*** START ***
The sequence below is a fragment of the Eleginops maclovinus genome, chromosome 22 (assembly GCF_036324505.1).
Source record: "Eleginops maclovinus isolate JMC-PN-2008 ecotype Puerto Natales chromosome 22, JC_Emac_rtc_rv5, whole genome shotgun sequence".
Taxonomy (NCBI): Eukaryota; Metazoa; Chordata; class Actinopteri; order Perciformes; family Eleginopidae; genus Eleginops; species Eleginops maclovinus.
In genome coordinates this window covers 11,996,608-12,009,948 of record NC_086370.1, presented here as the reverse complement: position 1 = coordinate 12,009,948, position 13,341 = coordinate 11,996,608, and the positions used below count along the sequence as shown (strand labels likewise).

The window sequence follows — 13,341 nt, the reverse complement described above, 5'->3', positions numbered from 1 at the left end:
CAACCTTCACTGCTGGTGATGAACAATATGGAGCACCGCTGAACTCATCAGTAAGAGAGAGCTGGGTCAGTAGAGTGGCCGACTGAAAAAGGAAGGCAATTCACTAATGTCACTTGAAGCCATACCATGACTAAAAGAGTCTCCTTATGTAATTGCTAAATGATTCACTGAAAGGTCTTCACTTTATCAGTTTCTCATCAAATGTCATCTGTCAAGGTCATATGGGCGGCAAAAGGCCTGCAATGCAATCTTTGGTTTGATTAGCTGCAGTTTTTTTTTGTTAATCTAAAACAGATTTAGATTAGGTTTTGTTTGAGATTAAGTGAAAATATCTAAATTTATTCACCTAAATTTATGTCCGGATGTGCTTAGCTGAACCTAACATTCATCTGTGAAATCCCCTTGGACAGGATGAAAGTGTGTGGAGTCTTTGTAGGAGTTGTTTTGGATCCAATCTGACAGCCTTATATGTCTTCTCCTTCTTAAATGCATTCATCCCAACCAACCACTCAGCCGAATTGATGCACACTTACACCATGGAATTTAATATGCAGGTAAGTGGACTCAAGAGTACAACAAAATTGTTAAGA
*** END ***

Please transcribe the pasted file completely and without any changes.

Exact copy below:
The sequence below is a fragment of the Eleginops maclovinus genome, chromosome 22 (assembly GCF_036324505.1).
Source record: "Eleginops maclovinus isolate JMC-PN-2008 ecotype Puerto Natales chromosome 22, JC_Emac_rtc_rv5, whole genome shotgun sequence".
Taxonomy (NCBI): Eukaryota; Metazoa; Chordata; class Actinopteri; order Perciformes; family Eleginopidae; genus Eleginops; species Eleginops maclovinus.
In genome coordinates this window covers 11,996,608-12,009,948 of record NC_086370.1, presented here as the reverse complement: position 1 = coordinate 12,009,948, position 13,341 = coordinate 11,996,608, and the positions used below count along the sequence as shown (strand labels likewise).

The window sequence follows — 13,341 nt, the reverse complement described above, 5'->3', positions numbered from 1 at the left end:
CAACCTTCACTGCTGGTGATGAACAATATGGAGCACCGCTGAACTCATCAGTAAGAGAGAGCTGGGTCAGTAGAGTGGCCGACTGAAAAAGGAAGGCAATTCACTAATGTCACTTGAAGCCATACCATGACTAAAAGAGTCTCCTTATGTAATTGCTAAATGATTCACTGAAAGGTCTTCACTTTATCAGTTTCTCATCAAATGTCATCTGTCAAGGTCATATGGGCGGCAAAAGGCCTGCAATGCAATCTTTGGTTTGATTAGCTGCAGTTTTTTTTTGTTAATCTAAAACAGATTTAGATTAGGTTTTGTTTGAGATTAAGTGAAAATATCTAAATTTATTCACCTAAATTTATGTCCGGATGTGCTTAGCTGAACCTAACATTCATCTGTGAAATCCCCTTGGACAGGATGAAAGTGTGTGGAGTCTTTGTAGGAGTTGTTTTGGATCCAATCTGACAGCCTTATATGTCTTCTCCTTCTTAAATGCATTCATCCCAACCAACCACTCAGCCGAATTGATGCACACTTACACCATGGAATTTAATATGCAGGTAAGTGGACTCAAGAGTACAACAAAATTGTTAAGA